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Week One Lecture Part 1
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Week One Lecture Part 1

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Transcript

  • 1. LIGHTING DESIGN Instructor: Deborah Ogden
  • 2. DO YOU HAVE ANY ROOMS WITH A SINGLE LIGHT SOURCE?
  • 3.
    • Rooms with a single source of light: unflattering!
    • Single source lighting is harsh and contrast-y
  • 4. LAYERED LIGHTING IS SOFTER, MORE NATURAL, AND MORE PLEASING
  • 5.
    • Focus is on art and floral arrangement
    • Light sources are concealed
    • Texture of wood and wall highlighted
    • Room appears inviting
  • 6. CREATING A DRAMATIC FOCAL POINT IS ONE FUNCTION OF LIGHTING
  • 7.
    • What is highlighted in this room?
    • The table top is noticed first
    • Then the plant in background, and then area near window
  • 8. LIGHTING CAN HELP CREATE AN ILLUSION
  • 9.  
  • 10.  
  • 11.
    • (cove lighting used on previous slide)
  • 12.
    • These pools of light create drama and interest by highlighting the stone floor
    • They also subtly direct the viewer to the next room
  • 13.
    • Accent lights draw attention to art or architecture
  • 14.
    • Notice the spot shining above the fireplace?
    • On the tree?
    • On the statue on the far wall?
    • Lamp on the end table?
  • 15.
    • Spots on stone, beams, hearth, dining table
    • Highlight texture and shadow with wall-washers
  • 16.
    • Up-lights on glass table–
    • with glass art objects
  • 17. Architecture highlighted: Lighting in shelf area, spot over fireplace, down-lights on sofa tables
  • 18.
    • Lighting is ideal for creating ceiling interest
    • Plant shadows are one way to bring in some lighting “texture”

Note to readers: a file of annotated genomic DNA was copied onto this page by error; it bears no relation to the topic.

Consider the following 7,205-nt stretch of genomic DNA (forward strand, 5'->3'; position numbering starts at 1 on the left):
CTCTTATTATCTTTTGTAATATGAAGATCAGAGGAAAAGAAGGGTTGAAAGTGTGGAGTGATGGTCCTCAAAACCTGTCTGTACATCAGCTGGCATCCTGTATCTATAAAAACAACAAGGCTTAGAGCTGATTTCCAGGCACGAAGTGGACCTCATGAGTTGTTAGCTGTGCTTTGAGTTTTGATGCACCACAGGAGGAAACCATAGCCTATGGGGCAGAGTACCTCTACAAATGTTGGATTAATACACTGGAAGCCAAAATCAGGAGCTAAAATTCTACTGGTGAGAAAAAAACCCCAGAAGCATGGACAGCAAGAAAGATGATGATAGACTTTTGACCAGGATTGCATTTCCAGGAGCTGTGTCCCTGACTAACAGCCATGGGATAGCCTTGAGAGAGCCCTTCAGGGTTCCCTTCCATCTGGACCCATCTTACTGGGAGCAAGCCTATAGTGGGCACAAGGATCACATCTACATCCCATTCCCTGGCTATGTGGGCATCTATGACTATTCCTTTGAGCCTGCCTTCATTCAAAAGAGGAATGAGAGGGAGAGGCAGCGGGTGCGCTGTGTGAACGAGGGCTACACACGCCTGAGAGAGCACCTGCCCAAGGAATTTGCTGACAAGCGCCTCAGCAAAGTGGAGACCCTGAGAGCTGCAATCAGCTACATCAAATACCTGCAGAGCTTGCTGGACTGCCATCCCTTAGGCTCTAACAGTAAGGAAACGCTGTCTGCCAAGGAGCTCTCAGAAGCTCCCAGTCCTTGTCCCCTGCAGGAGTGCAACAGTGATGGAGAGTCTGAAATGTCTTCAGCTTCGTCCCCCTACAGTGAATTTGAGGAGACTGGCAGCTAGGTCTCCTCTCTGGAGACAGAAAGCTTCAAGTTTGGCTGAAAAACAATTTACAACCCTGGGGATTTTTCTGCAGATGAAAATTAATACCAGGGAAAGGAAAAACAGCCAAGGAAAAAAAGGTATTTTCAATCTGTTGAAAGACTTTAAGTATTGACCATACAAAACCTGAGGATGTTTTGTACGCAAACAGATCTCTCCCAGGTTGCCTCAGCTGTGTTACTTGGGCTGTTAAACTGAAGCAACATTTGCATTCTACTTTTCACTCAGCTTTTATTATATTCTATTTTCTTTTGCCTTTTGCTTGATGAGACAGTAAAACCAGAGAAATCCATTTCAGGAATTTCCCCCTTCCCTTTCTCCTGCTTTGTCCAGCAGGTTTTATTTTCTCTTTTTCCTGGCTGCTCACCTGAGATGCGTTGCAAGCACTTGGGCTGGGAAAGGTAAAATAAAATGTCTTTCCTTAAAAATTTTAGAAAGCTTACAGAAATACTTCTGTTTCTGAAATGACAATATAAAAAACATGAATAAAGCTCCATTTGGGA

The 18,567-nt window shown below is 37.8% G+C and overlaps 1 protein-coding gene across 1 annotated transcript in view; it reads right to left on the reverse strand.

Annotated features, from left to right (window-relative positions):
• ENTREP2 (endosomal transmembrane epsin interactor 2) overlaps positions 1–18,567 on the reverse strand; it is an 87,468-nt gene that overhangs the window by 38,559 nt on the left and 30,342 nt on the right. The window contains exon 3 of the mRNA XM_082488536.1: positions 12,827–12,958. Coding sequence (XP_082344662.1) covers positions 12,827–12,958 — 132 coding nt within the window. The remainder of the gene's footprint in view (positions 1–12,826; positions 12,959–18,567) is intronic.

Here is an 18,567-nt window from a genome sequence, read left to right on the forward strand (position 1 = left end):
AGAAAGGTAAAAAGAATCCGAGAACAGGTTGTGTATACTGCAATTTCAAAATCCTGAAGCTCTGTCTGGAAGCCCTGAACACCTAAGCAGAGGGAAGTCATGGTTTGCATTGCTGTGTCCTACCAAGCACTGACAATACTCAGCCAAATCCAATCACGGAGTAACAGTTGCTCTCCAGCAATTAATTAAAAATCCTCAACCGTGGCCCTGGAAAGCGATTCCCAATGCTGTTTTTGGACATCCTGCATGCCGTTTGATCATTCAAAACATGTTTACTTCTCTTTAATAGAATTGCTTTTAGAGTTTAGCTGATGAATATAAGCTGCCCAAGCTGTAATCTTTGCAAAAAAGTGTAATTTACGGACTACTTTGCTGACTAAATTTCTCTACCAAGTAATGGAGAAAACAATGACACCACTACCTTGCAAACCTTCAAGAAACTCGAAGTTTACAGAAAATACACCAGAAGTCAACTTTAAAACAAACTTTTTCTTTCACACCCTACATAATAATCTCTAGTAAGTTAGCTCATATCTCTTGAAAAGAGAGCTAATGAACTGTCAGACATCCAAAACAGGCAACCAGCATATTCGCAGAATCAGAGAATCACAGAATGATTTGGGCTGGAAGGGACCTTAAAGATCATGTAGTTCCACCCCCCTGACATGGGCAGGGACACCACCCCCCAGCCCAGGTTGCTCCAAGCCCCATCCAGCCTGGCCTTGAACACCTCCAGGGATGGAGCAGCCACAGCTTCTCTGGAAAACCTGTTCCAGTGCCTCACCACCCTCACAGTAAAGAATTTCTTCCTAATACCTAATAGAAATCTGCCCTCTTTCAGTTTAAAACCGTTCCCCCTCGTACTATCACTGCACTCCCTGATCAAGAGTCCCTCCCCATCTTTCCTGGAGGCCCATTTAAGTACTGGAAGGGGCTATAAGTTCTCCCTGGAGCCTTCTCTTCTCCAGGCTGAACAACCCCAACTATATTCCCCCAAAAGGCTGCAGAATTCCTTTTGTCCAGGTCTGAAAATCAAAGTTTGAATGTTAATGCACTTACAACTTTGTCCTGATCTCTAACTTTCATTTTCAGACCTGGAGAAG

• Picture light, lamps, up-light in plant, spot on round table
  • 19. Now that is a bedroom ceiling! This could be built into any high-ceilinged room…Note the cove lighting
  • 20.
    • A restaurant ceiling with cove lighting and gold leaf
    • See the ceiling spots?
    • Table lamps?
    • Torchiere?
  • 21. Avoid the “black mirror” effect by placing lighting on objects outside a glass wall or door
  • 22.  
  • 23. THERE ARE THREE MAIN TYPES OF LIGHTING: TASK LIGHTING AMBIENT LIGHTING ACCENT LIGHTING
  • 24.
    • Task lighting is focused and specific lighting
    • Task lighting is not intended to light an entire room
  • 25. Bedside task light can be wall or table lamps. Measure height of the seated user’s eye level, and place opaque shades just above shoulder, or place the center of a translucent shade at their eye level.
  • 26. A single center-mounted ceiling light is often not a good task light. In this case, the user’s body blocks the light from shining on the task area.
  • 27. Track lighting and down-lights also need to be placed where they will shine on the task and not on those performing the task.
  • 28. Under-cabinet lighting mounted at the front of the cabinet bounces light off the backsplash and onto the countertop—the task area
  • 29. Lighting a counter and backsplash made from glossy material takes extra care--to avoid glare and veiling reflections: mount adjustable recessed luminaires to give cross-illumination
  • 30. Another example of a single source of light giving harsh shadows and no “fill” light
  • 31. Linear task lights mounted near the back of the upper cabinet create a distracting glare for a seated diner—mount at front and use a fascia strip
  • 32.
    • Sconces are a good source of task light and “fill” light in a bathroom